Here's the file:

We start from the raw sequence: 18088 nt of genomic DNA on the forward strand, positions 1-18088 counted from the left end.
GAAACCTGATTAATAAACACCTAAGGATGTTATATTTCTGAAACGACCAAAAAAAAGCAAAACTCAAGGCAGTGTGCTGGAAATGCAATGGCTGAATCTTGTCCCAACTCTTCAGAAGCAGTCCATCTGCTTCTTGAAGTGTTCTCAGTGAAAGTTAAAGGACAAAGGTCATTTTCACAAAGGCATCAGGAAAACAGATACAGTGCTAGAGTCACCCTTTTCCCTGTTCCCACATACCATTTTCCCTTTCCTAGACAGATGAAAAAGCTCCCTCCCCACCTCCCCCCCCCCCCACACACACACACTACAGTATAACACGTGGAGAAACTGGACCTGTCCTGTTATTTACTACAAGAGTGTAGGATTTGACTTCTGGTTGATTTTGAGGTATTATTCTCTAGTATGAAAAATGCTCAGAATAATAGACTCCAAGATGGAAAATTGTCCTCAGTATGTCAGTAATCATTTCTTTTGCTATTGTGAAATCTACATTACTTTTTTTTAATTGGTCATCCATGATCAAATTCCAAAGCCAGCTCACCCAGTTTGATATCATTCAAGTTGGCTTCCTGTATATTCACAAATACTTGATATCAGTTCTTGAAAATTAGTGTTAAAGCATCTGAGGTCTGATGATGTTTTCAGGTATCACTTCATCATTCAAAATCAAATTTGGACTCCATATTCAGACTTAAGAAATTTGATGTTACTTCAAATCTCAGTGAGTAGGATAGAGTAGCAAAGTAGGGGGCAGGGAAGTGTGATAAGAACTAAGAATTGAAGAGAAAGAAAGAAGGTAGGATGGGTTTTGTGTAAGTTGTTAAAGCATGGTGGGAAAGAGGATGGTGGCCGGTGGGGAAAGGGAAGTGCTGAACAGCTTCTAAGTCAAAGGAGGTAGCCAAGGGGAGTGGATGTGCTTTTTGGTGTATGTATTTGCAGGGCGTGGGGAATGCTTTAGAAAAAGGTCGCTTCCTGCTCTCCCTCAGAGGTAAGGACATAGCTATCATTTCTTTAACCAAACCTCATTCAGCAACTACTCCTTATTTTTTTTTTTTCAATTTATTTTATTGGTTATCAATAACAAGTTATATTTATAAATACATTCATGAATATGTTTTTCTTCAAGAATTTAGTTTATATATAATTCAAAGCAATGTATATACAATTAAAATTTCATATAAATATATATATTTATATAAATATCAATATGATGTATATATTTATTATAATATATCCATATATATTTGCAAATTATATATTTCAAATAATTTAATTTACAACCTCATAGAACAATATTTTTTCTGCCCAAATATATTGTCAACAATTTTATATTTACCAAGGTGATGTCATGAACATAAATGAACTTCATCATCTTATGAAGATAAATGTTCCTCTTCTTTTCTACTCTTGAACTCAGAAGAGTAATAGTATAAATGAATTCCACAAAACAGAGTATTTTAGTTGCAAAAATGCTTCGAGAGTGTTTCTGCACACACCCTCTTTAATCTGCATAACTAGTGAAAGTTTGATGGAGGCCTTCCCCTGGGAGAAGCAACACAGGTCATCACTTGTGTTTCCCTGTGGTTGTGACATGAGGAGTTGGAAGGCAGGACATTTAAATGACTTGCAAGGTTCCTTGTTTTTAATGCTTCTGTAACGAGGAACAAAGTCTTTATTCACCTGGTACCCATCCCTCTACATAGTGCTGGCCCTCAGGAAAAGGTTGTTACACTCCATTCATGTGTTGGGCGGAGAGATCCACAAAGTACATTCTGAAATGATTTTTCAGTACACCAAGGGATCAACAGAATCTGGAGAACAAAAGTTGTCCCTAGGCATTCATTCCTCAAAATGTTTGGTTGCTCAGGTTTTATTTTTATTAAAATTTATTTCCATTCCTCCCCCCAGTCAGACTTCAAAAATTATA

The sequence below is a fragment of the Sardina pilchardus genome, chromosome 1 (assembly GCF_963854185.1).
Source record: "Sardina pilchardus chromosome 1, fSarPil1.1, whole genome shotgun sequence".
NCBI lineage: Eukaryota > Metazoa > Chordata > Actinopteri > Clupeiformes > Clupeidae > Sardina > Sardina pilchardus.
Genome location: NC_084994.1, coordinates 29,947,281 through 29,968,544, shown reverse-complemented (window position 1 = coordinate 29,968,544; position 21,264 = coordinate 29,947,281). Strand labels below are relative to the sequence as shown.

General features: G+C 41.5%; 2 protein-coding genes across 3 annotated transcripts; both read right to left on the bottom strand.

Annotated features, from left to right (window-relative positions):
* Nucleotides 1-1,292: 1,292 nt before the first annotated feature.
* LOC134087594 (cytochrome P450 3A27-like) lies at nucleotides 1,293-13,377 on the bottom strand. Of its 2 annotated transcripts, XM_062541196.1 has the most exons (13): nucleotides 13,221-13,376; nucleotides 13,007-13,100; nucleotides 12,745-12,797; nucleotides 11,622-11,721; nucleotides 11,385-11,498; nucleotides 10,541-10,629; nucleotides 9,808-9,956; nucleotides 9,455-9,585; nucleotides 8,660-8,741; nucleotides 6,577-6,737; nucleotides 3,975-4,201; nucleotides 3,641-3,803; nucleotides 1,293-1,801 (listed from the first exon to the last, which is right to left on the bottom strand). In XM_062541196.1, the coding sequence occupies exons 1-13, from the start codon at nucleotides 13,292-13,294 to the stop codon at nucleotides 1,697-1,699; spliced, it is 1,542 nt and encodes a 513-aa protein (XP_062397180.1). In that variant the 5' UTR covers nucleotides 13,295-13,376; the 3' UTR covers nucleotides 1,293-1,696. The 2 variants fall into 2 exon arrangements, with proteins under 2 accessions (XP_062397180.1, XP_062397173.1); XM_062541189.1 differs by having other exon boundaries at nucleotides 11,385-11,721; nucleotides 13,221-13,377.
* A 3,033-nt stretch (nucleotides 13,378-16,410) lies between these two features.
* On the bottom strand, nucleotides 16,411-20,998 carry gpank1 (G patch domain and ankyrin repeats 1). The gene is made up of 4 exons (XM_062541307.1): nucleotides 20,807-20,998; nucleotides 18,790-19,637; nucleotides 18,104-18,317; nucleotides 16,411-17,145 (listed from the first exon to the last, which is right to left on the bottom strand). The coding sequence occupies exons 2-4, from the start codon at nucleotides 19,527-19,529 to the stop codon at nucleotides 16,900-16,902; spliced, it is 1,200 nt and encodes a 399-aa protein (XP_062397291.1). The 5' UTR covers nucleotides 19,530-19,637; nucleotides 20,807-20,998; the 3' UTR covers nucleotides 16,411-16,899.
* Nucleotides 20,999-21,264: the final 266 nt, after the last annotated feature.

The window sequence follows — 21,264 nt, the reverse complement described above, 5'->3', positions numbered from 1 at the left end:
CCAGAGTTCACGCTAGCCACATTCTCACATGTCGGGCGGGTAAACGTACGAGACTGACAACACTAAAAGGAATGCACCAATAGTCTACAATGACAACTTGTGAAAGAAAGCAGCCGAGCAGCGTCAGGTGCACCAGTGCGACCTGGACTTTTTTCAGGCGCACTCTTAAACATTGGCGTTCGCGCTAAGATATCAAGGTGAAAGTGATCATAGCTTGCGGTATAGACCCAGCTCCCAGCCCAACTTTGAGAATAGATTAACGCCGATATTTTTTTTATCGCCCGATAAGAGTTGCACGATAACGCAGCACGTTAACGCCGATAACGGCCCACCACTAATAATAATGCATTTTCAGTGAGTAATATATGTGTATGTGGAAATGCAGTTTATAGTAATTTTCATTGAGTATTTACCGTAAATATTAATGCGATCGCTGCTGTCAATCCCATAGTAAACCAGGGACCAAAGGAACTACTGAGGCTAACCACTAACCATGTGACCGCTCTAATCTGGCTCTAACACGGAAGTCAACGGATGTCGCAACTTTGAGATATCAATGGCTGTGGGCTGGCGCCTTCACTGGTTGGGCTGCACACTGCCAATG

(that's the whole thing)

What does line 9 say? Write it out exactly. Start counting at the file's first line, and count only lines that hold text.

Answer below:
* Nucleotides 1-1,292: 1,292 nt before the first annotated feature.